Russian officials warned Monday that the U.S. decision to back allied Syrian rebels with airstrikes threatens to unleash wider chaos and instability in Syria, now in its fifth year of civil war.
Moscow has “repeatedly underlined that help to the Syrian opposition, moreover financial and technical assistance, leads to further destabilization of the situation in the country,” Kremlin spokesman Dmitry Peskov told reporters.
Russia is the only European ally of embattled Syrian President Bashar Assad, and has staunchly opposed foreign involvement in the splintered, multifront war to oust him that began in March 2011. The opposition forces are now fractured, with some Syrian militias fighting alongside al-Qaida-aligned forces and others against Islamic State, which controls nearly a third of the war-ravaged country.
President Barack Obama announced Monday that U.S. air power had been authorized to protect Syrian rebel fighters who have been specially trained and equipped for the battle to degrade the Islamic State terrorists. The training program launched in May was envisioned to prepare 5,400 Syrians for the anti-Islamic State mission, but a dearth of volunteers free of terrorist links has kept the number of recruits to a meager 60.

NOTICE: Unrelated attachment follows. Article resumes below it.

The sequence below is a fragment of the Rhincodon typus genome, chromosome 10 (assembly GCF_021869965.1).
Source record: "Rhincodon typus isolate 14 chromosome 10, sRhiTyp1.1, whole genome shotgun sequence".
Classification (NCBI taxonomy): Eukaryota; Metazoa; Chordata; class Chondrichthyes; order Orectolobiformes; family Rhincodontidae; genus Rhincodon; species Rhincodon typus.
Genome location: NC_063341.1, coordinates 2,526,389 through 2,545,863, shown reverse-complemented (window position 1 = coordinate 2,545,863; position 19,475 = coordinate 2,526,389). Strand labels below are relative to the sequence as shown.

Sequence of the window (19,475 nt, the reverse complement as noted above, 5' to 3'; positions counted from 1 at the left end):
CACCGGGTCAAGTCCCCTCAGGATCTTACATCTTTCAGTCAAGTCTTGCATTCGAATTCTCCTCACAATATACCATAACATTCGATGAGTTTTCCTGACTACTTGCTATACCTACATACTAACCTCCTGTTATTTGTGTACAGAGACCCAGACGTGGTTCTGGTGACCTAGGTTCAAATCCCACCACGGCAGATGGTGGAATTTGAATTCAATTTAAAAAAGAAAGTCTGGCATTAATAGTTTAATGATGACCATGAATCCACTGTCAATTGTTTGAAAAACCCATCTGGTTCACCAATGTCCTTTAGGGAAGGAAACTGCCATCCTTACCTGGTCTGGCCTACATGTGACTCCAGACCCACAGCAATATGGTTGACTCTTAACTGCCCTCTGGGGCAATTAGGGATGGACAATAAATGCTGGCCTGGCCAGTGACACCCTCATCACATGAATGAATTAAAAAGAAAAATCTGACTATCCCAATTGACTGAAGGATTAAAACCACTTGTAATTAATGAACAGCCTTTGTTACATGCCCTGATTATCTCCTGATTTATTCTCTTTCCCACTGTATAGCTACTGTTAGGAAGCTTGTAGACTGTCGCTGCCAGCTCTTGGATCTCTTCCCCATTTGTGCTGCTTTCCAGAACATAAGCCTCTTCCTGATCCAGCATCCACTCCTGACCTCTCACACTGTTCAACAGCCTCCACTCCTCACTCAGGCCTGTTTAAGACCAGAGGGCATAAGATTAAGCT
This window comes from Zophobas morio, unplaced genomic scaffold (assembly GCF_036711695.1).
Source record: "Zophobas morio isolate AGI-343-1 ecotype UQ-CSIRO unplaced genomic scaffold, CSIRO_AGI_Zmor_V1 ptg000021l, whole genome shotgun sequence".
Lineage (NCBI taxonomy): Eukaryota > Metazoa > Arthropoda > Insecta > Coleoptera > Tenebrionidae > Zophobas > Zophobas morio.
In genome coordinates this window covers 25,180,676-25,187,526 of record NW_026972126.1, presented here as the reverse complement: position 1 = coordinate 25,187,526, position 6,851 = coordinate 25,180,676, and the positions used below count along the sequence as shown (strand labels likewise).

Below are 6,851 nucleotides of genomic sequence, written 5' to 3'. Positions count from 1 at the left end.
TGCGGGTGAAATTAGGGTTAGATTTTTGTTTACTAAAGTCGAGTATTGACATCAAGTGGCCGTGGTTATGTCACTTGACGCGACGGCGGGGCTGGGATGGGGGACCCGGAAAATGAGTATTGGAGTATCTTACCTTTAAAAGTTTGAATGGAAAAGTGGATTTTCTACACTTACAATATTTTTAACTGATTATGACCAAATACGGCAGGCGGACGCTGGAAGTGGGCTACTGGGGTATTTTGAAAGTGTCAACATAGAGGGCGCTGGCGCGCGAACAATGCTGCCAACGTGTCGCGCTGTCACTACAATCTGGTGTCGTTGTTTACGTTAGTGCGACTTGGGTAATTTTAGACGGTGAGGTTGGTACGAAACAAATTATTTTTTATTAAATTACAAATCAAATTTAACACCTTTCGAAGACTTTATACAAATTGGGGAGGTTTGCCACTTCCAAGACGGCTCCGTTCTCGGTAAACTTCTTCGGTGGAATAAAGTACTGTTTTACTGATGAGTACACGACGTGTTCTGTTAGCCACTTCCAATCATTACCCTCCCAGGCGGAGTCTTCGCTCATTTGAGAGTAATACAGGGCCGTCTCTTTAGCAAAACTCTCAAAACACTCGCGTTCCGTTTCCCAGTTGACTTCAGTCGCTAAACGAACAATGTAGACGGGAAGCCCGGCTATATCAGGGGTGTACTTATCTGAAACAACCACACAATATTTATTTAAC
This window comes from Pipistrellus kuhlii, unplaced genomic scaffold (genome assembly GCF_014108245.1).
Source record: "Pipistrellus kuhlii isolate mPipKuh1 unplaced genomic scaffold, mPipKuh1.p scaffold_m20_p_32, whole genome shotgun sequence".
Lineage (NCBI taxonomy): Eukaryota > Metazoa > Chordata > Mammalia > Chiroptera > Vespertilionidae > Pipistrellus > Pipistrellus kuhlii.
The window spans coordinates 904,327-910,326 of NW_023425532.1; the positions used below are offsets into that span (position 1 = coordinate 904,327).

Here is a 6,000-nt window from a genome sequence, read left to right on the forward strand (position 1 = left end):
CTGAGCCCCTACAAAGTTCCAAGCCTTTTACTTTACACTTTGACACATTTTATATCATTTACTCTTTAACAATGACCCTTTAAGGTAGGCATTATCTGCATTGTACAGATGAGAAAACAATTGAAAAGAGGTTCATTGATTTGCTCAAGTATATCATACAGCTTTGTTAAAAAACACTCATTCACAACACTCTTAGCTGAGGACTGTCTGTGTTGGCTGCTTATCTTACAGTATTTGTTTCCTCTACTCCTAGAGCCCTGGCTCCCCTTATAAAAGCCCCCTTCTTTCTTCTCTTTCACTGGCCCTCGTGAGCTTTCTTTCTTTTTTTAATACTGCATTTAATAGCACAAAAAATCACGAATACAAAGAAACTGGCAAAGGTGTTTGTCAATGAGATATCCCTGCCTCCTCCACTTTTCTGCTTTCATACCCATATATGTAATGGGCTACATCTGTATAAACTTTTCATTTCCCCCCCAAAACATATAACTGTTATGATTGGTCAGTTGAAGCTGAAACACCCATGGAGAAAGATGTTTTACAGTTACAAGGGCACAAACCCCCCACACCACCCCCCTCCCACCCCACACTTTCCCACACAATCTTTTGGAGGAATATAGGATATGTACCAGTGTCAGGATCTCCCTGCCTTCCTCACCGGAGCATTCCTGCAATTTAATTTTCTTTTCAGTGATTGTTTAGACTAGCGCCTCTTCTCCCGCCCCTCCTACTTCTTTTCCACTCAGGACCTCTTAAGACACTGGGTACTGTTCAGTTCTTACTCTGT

An editorial carried by the official Tass news agency quoted Russian political analysts as accusing Obama of authorizing air support for Syrian rebels to cover up the failure of the training mission, whose chief recruiter in Syria has reportedly been captured by Islamic State.